After claimants go through the long process of completing paperwork to apply for Social Security disability benefits, it is common for them to receive the unfortunate news that their claim has been denied. The Social Security Administration (SSA)'s initial review is conducted by a state agency, the Disability Determination Bureau (DDB). The DDB is responsible for processing the claim, ordering consultative examinations if necessary, obtaining medical records, and determining whether the claimant meets the standards of Social Security disability benefits.

Request for Reconsideration

About 75% of claims for Social Security Disability Insurance and Supplemental Security Insurance are denied. A claimant has a maximum of 65 days from the date of the denial letter to appeal the decision. It is of the utmost importance to file a timely appeal. Otherwise, a denied claimant may be forced to file a new claim unless they can prove that there was an exceptional circumstance to explain why their appeal was not timely filed. When the claimant is appealing the DDB's initial denial, this is called a "request for reconsideration." A claimant has the right to legal representation and a qualified attorney can help a claimant file a request for reconsideration.

Continue reading "Appealing the Denial of Your Social Security Disability Claim" »

Multiple Sclerosis Disability Claims

May 14, 2013

Multiple Sclerosis is an autoimmune disease that affects the brain and spinal cord. The symptoms and severity of Multiple Sclerosis (MS) can vary among those afflicted with the disease, but it is not uncommon for the condition to prevent a person from working. Symptoms can include fatigue, loss of balance, muscle spasms, numbness, weakness, tremors, problems with coordination, difficulty walking, vision problems, bowel/bladder difficulties, inability to concentrate, memory problems, and speech impairments.

When MS prevents a person from working and they file a disability claim with their insurance company or the Social Security Administration, there are a few things that can help prove that MS is disabling. The first step is to make sure that the patient has been diagnosed properly. That includes undergoing exams like MRIs of the brain and spine, nerve function studies, and lumbar punctures. These objective test results are essential to ruling out other conditions and determining whether a patient has MS. Moreover, these test results can also indicate the severity level of a patient's MS.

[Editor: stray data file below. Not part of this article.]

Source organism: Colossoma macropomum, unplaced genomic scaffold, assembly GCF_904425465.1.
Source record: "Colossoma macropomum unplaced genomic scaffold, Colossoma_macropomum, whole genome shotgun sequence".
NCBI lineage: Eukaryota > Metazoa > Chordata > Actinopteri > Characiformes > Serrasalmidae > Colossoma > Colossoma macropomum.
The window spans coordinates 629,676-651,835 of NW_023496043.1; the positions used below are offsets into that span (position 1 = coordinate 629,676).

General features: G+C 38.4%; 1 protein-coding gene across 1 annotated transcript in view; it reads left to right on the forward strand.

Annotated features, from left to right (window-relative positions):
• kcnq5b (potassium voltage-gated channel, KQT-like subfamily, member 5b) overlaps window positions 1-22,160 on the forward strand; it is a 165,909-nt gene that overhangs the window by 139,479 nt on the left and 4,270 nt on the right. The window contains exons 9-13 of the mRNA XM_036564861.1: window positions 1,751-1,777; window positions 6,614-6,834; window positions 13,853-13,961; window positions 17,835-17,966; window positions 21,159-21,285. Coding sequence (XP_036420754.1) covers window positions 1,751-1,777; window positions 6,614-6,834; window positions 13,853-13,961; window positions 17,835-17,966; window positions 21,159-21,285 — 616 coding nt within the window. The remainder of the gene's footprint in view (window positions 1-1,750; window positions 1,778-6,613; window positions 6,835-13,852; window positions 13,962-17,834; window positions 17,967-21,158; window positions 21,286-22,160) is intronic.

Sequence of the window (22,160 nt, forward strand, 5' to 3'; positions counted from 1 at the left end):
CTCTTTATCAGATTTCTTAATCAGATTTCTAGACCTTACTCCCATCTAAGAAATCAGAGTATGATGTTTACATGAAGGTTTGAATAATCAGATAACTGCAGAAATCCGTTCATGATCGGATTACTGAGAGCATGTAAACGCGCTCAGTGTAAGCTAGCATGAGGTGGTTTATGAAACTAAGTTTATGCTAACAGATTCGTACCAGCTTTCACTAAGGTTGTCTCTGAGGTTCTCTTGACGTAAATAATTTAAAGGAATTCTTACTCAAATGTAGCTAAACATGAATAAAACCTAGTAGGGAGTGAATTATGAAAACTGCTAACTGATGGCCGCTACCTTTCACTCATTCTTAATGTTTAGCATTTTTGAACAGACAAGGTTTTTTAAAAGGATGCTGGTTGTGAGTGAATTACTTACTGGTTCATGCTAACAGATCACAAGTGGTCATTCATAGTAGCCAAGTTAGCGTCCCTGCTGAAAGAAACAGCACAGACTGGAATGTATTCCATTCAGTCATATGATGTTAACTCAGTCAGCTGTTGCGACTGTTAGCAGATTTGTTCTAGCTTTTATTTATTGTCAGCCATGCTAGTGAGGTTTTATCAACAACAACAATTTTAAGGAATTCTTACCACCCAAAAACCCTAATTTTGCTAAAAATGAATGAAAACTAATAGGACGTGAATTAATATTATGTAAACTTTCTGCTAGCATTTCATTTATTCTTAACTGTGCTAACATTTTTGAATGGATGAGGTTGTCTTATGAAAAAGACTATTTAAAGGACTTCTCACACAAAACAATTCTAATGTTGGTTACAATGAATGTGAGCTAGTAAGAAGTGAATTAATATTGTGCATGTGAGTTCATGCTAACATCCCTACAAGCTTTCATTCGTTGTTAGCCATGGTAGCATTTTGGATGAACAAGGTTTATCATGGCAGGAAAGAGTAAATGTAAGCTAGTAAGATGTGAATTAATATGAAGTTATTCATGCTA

Continue reading "Multiple Sclerosis Disability Claims" »

Fibromyalgia Disability Claims

March 13, 2013

Fibromyalgia is a condition that may prevent someone from working. In these situations, the person may be able to apply for short term disability benefits, long term disability benefits, or Social Security disability benefits. When it comes to filing a claim for disability benefits, it can be challenging for claimants to prove that their fibromyalgia is disabling. These challenges appear in claims to both insurance companies and the Social Security Administration ("SSA").

Those who suffer from fibromyalgia experience chronic, widespread pain and fatigue, but the objective test results may not show this. Unlike conditions such as Multiple Sclerosis or degenerative disc disease, fibromyalgia does not appear in MRIs or x-rays. Because fibromyalgia is a disorder which does not appear in medical imaging or blood tests, it can be a difficult condition to diagnose. If a fibromyalgia patient is applying for disability benefits, they should follow these steps to document proof of their disability:

Continue reading "Fibromyalgia Disability Claims" »

Seventh Circuit Decision: Administrative Law Judge Must Properly Consider Treating Physician's Opinion

February 18, 2013

The Seventh Circuit issued its decision in Roddy v. Astrue on January 18, 2013. 2013 WL 197924 (7th Cir. 2013). In Roddy, the claimant appealed the Administrative Law Judge's denial of her Social Security Disability Insurance ("SSDI") claim. After the district court upheld the ALJ's decision, Ms. Roddy appealed to the Seventh Circuit. The Seventh Circuit held that the ALJ did not adequately explain why the treating physician's views should be set aside and that the ALJ wrongly based his credibility finding on 1) the claimant's failure to seek professional treatment for her back after 2006 and 2) her ability to perform household tasks.

Ms. Roddy suffers from severe lower back pain and was forced to stop working as a shift manager at Taco Bell. When she became unable to work, she applied for SSDI benefits, but her claim was denied both initially and at the ALJ hearing level. After her claim was denied by the ALJ, the Appeals Council declined review and the Southern District of Indiana affirmed the ALJ's denial. The Seventh Circuit, however, found numerous errors in the ALJ's decision and remanded her case back to the Social Security Administration.

Continue reading "Seventh Circuit Decision: Administrative Law Judge Must Properly Consider Treating Physician's Opinion" »

Overpayment in Long Term Disability Insurance Cases

December 19, 2012

Unfortunately, there is a common surprise for claimants who have been approved for long term disability ("LTD") benefits through an employee group benefit plan. LTD benefits are usually subject to a list of offsets that will reduce the amount that a claimant receives in disability insurance benefits.

One of the most frequent offsets is when a claimant is approved for Social Security Disability Insurance ("SSDI") benefits. When a claimant receives both LTD insurance benefits and SSDI benefits, the claimant's LTD benefits will be reduced by the amount that they receive from the Social Security Administration.

For example: assume a claimant has been approved for LTD benefits and receives $2000 per month. If that claimant has also been approved for SSDI benefits at $1500 per month, then the claimant's LTD benefits will be reduced to $500 per month. The net effect is that the claimant still receives $2000 per month - the amount they were owed under the long term disability policy - however, the monthly long term disability benefit is now much lower.

The most significant result of this offset occurs when a claimant has been approved long term disability benefits soon after they stop working, but then has to wait for a hearing with the Social Security Administration to determine whether or not they will receive SSDI benefits. In some cases, a claimant can wait two years or longer for a hearing with the Social Security Administration. If a claimant is approved for SSDI benefits at the hearing level, they will likely owe the long term disability insurer for "overpayment" due to the offset provision in their long term disability policy.

Continue reading "Overpayment in Long Term Disability Insurance Cases " »